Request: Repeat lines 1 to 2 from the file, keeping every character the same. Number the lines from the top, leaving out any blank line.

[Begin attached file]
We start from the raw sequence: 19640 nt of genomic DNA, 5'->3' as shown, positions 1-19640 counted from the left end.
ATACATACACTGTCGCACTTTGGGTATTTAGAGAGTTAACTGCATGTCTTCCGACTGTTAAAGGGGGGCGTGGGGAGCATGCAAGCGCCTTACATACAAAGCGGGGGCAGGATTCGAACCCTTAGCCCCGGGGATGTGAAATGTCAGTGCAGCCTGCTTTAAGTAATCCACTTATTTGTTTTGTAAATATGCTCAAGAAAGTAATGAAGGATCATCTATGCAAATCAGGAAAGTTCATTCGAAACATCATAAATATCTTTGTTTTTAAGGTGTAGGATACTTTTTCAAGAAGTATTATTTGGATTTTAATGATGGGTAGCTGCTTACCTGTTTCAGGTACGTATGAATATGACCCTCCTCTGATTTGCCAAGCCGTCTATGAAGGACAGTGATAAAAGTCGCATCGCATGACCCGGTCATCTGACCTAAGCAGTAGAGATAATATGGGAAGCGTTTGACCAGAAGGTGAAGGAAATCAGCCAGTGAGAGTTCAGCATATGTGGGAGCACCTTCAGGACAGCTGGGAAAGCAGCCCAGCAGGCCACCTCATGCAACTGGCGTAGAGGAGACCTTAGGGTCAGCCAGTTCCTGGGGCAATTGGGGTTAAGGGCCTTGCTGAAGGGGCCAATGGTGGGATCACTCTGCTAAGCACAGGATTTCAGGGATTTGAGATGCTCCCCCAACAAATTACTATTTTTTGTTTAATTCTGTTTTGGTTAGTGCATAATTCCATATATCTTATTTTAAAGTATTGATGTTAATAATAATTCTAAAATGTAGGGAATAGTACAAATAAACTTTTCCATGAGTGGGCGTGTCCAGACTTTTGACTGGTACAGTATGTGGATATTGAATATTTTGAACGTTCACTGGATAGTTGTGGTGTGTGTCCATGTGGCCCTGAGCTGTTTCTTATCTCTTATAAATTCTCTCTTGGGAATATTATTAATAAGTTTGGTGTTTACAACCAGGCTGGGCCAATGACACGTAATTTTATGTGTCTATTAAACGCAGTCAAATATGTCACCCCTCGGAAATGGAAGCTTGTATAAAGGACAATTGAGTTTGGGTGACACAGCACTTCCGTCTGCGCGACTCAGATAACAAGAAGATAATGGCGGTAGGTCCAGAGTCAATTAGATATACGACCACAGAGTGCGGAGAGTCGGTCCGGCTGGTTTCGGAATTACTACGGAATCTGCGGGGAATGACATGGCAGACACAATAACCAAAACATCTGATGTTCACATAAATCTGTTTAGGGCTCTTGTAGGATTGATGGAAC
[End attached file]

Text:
We start from the raw sequence: 19640 nt of genomic DNA, 5'->3' as shown, positions 1-19640 counted from the left end.
ATACATACACTGTCGCACTTTGGGTATTTAGAGAGTTAACTGCATGTCTTCCGACTGTTAAAGGGGGGCGTGGGGAGCATGCAAGCGCCTTACATACAAAGCGGGGGCAGGATTCGAACCCTTAGCCCCGGGGATGTGAAATGTCAGTGCAGCCTGCTTTAAGTAATCCACTTATTTGTTTTGTAAATATGCTCAAGAAAGTAATGAAGGATCATCTATGCAAATCAGGAAAGTTCATTCGAAACATCATAAATATCTTTGTTTTTAAGGTGTAGGATACTTTTTCAAGAAGTATTATTTGGATTTTAATGATGGGTAGCTGCTTACCTGTTTCAGGTACGTATGAATATGACCCTCCTCTGATTTGCCAAGCCGTCTATGAAGGACAGTGATAAAAGTCGCATCGCATGACCCGGTCATCTGACCTAAGCAGTAGAGATAATATGGGAAGCGTTTGACCAGAAGGTGAAGGAAATCAGCCAGTGAGAGTTCAGCATATGTGGGAGCACCTTCAGGACAGCTGGGAAAGCAGCCCAGCAGGCCACCTCATGCAACTGGCGTAGAGGAGACCTTAGGGTCAGCCAGTTCCTGGGGCAATTGGGGTTAAGGGCCTTGCTGAAGGGGCCAATGGTGGGATCACTCTGCTAAGCACAGGATTTCAGGGATTTGAGATGCTCCCCCAACAAATTACTATTTTTTGTTTAATTCTGTTTTGGTTAGTGCATAATTCCATATATCTTATTTTAAAGTATTGATGTTAATAATAATTCTAAAATGTAGGGAATAGTACAAATAAACTTTTCCATGAGTGGGCGTGTCCAGACTTTTGACTGGTACAGTATGTGGATATTGAATATTTTGAACGTTCACTGGATAGTTGTGGTGTGTGTCCATGTGGCCCTGAGCTGTTTCTTATCTCTTATAAATTCTCTCTTGGGAATATTATTAATAAGTTTGGTGTTTACAACCAGGCTGGGCCAATGACACGTAATTTTATGTGTCTATTAAACGCAGTCAAATATGTCACCCCTCGGAAATGGAAGCTTGTATAAAGGACAATTGAGTTTGGGTGACACAGCACTTCCGTCTGCGCGACTCAGATAACAAGAAGATAATGGCGGTAGGTCCAGAGTCAATTAGATATACGACCACAGAGTGCGGAGAGTCGGTCCGGCTGGTTTCGGAATTACTACGGAATCTGCGGGGAATGACATGGCAGACACAATAACCAAAACATCTGATGTTCACATAAATCTGTTTAGGGCTCTTGTAGGATTGATGGAAC